“Invisible Man” by Ralph Ellison Essay Sample
- Word count: 941
- Category: justice
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“Invisible Man” by Ralph Ellison Essay Sample
Conflict surrounding justice is an issue that is experienced and overcome by many different groups of people. In “Invisible Man” by Ralph Ellison, the narrator faces issues of justice due to his race, and inability to be an equal in a white man’s world. While faced with this issue the narrator is forced to respond to the injustice he is shown, and he does this with his own understanding of the justice he deserves, and with noticeable success; these experiences he goes through are immensely significant to the theme of the novel since its main focus is invisibility, and what one needs to do in order to deserve justice and visibility.
The narrator is never named in this novel, which gives the first hint to his inferiority throughout the story. His placement in a predominately white world also adds to this feeling of inferiority. Injustice is first seen when he is brought to a wealthy white gathering to read a speech, but is first ridiculed by them through fighting and trick money made to humiliate the young black men. When the narrator is sent to college on a scholarship he feels that the injustice of those events is compensated by his opportunity in school. However, when he is expelled his feeling of invisibility grows, and the ease to which he accepts it shows that he may not fully understand the injustice he is being shown by his supposed superiors. He seems to find himself and his beliefs once he sees an old couple being evicted from their homes, and he gives a speech to rally people into standing up for, and helping the old couple. This act shows he may realize the injustice being shown toward the old couple, and that he may realize the injustices shown toward him. After that he continues to rally groups for the Brotherhood, and through that unity and that group he develops an idea of what is right, what is wrong, and the kind of justice he deserves as a black individual.
Once the narrator sees the type of life he should be able to live he takes action with the Brotherhood, and the things he does for that group parallel his own search for justice. Although they believe he may be working against the group, and in favor of his own personal gain alone, he is really just conflicted about what he deserves. However, when he is working with the optim white paint company, he realizes how much work he, and other black workers go through to make things that their white superiors take all the credit for. The realization of this injustice fuels his work with the Brotherhood since he has a cause to drive him toward success. When Clifton leaves the brotherhood and degrades himself to selling Sambo dolls, the narrator feels very offended by Clifton’s action. He views the Sambo dolls as very degrading to his race since they symbolize the puppetry of the blacks in relation to the white puppet masters controlling the black puppets, or servants. This progression represents the level to which the narrator has developed an idea of the meaning of injustice, which leads him to more driven and successful action.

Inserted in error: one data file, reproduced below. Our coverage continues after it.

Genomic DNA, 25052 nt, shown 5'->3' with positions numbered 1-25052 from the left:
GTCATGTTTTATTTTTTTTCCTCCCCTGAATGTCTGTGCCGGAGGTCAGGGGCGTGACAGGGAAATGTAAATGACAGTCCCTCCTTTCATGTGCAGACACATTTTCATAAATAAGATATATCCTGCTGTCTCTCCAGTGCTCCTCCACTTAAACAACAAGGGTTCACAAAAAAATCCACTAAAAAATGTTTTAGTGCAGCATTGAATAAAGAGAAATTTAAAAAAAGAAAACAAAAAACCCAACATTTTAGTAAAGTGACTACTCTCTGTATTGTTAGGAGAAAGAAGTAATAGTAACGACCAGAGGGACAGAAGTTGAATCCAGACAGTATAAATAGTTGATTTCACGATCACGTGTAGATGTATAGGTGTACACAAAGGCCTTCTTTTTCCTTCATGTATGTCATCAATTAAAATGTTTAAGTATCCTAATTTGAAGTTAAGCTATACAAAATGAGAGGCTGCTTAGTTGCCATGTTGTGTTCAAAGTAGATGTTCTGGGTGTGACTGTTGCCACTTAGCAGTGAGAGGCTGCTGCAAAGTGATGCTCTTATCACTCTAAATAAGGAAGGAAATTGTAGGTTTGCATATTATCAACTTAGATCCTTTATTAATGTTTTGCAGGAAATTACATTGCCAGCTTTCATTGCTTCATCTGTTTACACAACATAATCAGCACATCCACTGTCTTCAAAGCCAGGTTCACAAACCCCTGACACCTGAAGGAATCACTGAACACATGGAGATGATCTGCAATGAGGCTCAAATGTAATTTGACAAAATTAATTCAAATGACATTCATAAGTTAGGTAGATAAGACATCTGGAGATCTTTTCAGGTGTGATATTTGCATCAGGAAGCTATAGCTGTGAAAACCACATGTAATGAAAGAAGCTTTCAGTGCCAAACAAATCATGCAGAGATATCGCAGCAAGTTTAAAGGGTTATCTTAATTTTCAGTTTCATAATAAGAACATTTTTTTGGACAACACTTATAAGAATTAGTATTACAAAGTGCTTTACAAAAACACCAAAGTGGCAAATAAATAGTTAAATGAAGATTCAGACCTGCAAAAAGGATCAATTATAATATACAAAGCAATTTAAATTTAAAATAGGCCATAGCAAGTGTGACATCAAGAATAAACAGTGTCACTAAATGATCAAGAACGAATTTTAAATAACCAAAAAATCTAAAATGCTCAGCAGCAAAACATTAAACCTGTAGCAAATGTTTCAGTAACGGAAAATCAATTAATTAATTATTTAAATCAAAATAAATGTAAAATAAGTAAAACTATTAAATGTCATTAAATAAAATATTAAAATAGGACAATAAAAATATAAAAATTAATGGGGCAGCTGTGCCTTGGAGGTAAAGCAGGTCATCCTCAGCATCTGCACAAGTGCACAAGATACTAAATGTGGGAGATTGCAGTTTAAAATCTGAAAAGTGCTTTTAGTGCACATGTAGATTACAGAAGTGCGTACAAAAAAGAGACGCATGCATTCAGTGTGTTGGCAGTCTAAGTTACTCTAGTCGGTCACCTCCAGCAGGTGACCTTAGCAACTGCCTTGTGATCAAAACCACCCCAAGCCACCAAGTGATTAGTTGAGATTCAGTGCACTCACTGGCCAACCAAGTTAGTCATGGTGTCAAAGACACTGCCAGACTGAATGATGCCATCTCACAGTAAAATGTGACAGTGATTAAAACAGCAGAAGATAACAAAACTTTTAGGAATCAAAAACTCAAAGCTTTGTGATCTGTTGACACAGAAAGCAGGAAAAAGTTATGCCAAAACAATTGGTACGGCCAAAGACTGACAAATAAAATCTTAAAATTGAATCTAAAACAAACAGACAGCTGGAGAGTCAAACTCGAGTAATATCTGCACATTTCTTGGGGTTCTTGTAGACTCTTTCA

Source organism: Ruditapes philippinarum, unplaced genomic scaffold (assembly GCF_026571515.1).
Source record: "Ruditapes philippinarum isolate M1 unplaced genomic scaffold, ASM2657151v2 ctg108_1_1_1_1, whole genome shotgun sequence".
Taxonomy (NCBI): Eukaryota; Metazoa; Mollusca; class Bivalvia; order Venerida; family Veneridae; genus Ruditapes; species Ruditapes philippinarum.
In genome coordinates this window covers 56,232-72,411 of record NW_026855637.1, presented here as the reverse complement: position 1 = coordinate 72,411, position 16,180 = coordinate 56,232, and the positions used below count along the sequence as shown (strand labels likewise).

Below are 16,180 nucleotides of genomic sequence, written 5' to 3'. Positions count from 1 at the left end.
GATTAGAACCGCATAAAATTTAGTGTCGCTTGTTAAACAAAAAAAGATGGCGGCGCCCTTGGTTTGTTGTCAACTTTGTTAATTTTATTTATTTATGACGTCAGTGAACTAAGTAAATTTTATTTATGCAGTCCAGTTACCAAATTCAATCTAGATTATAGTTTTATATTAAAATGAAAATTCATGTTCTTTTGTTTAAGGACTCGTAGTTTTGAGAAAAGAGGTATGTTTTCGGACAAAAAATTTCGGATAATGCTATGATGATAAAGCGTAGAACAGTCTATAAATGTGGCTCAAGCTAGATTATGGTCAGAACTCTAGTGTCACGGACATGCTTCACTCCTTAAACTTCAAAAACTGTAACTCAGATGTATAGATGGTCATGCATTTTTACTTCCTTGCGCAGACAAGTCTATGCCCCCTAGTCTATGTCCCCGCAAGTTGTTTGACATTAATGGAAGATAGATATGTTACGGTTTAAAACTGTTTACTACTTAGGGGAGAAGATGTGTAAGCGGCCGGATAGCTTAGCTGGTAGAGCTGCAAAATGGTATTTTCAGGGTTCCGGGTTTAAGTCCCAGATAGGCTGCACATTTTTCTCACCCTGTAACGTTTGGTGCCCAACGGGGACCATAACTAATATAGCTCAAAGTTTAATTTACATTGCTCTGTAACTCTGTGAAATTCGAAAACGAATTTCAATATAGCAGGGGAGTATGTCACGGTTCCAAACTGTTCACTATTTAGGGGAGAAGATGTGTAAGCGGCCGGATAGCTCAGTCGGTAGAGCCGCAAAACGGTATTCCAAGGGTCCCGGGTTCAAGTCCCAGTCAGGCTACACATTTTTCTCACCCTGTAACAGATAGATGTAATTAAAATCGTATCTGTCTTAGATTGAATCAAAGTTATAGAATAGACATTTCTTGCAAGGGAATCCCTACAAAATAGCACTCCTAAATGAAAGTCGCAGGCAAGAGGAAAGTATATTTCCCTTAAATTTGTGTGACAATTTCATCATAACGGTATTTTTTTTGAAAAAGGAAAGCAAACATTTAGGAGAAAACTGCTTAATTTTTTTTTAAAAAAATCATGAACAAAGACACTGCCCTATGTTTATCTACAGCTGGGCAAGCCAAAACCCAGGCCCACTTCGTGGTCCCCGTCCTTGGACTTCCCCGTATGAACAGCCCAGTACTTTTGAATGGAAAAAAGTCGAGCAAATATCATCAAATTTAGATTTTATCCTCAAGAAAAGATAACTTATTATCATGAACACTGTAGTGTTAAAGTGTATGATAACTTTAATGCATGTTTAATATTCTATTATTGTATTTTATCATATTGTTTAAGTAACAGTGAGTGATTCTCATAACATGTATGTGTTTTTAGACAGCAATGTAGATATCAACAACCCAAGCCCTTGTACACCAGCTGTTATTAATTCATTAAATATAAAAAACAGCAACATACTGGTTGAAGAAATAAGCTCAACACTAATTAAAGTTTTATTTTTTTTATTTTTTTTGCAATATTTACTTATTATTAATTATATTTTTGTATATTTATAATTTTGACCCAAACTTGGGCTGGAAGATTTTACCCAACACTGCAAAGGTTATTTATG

Although the narrator did not incite the final riot toward the end of the book, it is then that he realizes the kind of action that must take place to receive the justice he feels he deserves. When he is trapped underground during the riot he realizes that he does not have to make himself invisible. And, just like the man he was often mistaken for with multiple identities, he too can be visible in any way he chooses to be. Perhaps all along justice to the narrator was mostly defined as the ability to make an identity for him, instead of being labeled by others. The realization that he defines himself, and the white superiors do not define who he is, shows the success to which he has found the justice he was looking for.
The theme of this novel relates directly to identity, and the ways in which race and ones rights can inflict injustices on ones right to their own self-declared identity. The search the narrator goes on to find justice for him is very important to the novel as a whole since he is not just finding the justice he deserves, but he is also finding the right to live life the way he chooses to, without having the identity of an invisible man. As he gains these beliefs of what is right and the wrongs that have been done to him, he gains the power to use that knowledge in order to fix the mistakes he had been accepting most of his life. Once he was successful in this he was able to rid himself of his grandfather’s advice to always keep running, and was able to take a stand for himself, show his visibility, and rightfully take the kind of justice he deserves.
Although the story ends before the reader is able to see the success to which the narrators visibility changes his life, he/she is still able to see
the success to which the narrator realized and fought for the rights he deserves. As the character went through the journey of developing a meaning of justice, and taking action for what he deserves, he was able to show that identity is something that is equal that can be defined by no one but oneself, as long as he/she is able to realize and stand for the rights that they have as an individual.